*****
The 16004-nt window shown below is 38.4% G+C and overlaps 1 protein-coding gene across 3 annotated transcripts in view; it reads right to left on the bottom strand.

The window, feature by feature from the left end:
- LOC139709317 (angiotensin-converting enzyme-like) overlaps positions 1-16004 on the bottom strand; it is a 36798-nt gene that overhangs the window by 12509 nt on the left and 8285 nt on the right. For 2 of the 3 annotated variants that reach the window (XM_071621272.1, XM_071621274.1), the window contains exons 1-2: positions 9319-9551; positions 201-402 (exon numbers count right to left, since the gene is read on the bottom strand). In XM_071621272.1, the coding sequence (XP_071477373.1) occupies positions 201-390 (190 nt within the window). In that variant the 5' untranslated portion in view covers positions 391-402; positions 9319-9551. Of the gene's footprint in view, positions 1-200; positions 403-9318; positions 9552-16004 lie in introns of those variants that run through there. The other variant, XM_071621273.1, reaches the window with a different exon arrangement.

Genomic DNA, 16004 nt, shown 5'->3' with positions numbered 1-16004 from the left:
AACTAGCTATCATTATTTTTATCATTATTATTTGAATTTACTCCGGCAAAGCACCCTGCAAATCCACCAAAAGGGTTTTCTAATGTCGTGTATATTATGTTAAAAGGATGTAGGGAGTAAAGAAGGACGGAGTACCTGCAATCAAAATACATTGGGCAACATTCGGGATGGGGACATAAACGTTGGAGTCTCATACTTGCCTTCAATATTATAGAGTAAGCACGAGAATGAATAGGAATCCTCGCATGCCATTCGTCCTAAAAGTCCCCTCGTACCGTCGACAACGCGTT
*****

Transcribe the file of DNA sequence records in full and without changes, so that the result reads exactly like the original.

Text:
The 16004-nt window shown below is 38.4% G+C and overlaps 1 protein-coding gene across 3 annotated transcripts in view; it reads right to left on the bottom strand.

The window, feature by feature from the left end:
- LOC139709317 (angiotensin-converting enzyme-like) overlaps positions 1-16004 on the bottom strand; it is a 36798-nt gene that overhangs the window by 12509 nt on the left and 8285 nt on the right. For 2 of the 3 annotated variants that reach the window (XM_071621272.1, XM_071621274.1), the window contains exons 1-2: positions 9319-9551; positions 201-402 (exon numbers count right to left, since the gene is read on the bottom strand). In XM_071621272.1, the coding sequence (XP_071477373.1) occupies positions 201-390 (190 nt within the window). In that variant the 5' untranslated portion in view covers positions 391-402; positions 9319-9551. Of the gene's footprint in view, positions 1-200; positions 403-9318; positions 9552-16004 lie in introns of those variants that run through there. The other variant, XM_071621273.1, reaches the window with a different exon arrangement.

Genomic DNA, 16004 nt, shown 5'->3' with positions numbered 1-16004 from the left:
AACTAGCTATCATTATTTTTATCATTATTATTTGAATTTACTCCGGCAAAGCACCCTGCAAATCCACCAAAAGGGTTTTCTAATGTCGTGTATATTATGTTAAAAGGATGTAGGGAGTAAAGAAGGACGGAGTACCTGCAATCAAAATACATTGGGCAACATTCGGGATGGGGACATAAACGTTGGAGTCTCATACTTGCCTTCAATATTATAGAGTAAGCACGAGAATGAATAGGAATCCTCGCATGCCATTCGTCCTAAAAGTCCCCTCGTACCGTCGACAACGCGTT